The other members of the Telesis Bio executive suite have no less impressive resumes. The team of technology innovators is led by renowned genetic jockey Dan Gibson, CTO. Dan took his break working for Craig Venter who first sequenced the human genome in 2001. The gold standard method for assembling long pieces of DNA from many shorter pieces is named after him – the Gibson Assembly ®. Dan, along with Craig Venter and John Gill, was the co-inventor of the BioXp™ system – Telesis Bio’s flagship offering – which is an end-to-end turnkey solution for generating synthetic DNA and mRNA .

The BioXp™ 3200 has become the first fully automated platform capable of assembling DNA fragments of several thousand bases virtually overnight, allowing any laboratory to become its own gene supplier. But Telesis Bio didn’t stop there: they tweaked the instrument to expand its capabilities to make mRNAs, clone longer fragments, and perform other synthetic biology tasks entirely hands-on. free. Their new instrument, BioXp™ 9600, has been dubbed an “automated synthetic biology workstation” and is poised to expand beyond just DNA assembly and cloning capabilities. With it, scientists will have the ability to synthesize their own DNA right on the desktop without the need to order custom reagents.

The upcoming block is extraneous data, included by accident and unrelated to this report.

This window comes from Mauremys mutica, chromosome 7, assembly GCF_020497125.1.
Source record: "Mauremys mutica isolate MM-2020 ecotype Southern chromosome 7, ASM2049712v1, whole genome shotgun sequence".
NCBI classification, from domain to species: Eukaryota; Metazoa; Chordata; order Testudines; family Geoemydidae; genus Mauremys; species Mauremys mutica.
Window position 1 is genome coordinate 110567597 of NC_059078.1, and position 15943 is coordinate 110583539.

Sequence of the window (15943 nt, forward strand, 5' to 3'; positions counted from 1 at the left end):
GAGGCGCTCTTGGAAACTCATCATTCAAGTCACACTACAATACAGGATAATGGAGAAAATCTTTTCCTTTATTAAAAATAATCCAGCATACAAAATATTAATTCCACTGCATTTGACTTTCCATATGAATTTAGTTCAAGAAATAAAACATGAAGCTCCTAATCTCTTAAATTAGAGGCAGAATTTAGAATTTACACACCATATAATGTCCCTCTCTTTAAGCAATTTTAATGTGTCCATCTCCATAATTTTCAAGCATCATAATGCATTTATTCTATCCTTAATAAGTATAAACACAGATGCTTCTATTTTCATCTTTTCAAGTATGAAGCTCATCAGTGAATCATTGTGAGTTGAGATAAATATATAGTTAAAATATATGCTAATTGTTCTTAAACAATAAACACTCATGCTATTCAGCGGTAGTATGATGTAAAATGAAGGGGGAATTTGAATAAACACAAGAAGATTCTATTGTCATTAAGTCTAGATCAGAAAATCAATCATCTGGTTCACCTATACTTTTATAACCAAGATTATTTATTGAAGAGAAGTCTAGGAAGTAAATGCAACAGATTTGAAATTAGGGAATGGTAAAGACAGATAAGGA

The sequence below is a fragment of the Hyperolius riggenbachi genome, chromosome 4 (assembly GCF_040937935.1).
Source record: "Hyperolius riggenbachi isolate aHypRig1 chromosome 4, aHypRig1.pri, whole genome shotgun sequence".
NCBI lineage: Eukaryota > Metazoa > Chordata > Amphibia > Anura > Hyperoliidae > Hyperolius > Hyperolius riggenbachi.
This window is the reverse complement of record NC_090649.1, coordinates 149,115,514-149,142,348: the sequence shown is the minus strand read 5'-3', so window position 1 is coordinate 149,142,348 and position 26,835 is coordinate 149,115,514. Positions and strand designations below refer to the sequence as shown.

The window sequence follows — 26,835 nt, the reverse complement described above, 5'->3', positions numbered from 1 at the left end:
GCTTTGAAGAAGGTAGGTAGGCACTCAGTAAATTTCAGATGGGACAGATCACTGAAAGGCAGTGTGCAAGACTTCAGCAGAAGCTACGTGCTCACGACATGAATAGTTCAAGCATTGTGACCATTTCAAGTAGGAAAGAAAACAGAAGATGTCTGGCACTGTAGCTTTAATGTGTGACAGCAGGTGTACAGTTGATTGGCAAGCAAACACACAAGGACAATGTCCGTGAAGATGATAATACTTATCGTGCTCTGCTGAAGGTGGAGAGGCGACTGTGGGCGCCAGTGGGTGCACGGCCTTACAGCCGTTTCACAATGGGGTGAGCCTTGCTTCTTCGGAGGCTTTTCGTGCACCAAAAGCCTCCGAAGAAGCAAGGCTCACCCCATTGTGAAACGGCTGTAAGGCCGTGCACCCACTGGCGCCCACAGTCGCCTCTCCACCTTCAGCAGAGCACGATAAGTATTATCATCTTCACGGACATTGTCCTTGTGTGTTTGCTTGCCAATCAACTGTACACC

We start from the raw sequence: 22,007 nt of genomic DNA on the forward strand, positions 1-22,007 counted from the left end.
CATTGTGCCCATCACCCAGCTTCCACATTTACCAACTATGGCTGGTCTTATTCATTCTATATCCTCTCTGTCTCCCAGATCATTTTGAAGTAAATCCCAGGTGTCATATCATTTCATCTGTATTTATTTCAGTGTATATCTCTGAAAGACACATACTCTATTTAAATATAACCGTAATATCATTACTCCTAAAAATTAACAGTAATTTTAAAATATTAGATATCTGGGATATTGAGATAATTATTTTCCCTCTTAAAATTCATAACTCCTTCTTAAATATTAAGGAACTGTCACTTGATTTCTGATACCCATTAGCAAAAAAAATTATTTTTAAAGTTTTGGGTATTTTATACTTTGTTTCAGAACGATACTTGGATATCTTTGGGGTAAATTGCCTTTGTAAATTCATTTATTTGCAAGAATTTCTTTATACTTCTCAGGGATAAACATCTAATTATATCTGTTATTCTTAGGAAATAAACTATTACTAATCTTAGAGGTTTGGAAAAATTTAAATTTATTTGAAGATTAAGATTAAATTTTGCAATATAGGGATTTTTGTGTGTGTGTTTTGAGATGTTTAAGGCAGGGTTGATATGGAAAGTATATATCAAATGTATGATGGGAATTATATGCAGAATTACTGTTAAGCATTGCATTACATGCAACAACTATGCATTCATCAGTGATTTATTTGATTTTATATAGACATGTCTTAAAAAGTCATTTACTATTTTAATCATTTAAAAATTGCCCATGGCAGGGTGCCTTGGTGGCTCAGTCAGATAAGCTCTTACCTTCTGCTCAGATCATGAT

A better way to make DNA

Typically, DNA synthesis begins by taking four bottles of chemicals, each corresponding to one of the letters of the genetic code, and bringing them together in a chemical reaction. This time-consuming process was first developed in the 1980s and involves the use of toxic chemicals. One of the things Telesis Bio is doing is replacing chemical synthesis with faster, more benign enzymatic chemistry. They have developed a new DNA synthesis chemistry known as SOLA (short oligonucleotide ligation assembly), which will be integrated into the BioXP™ 9600 system in 2023.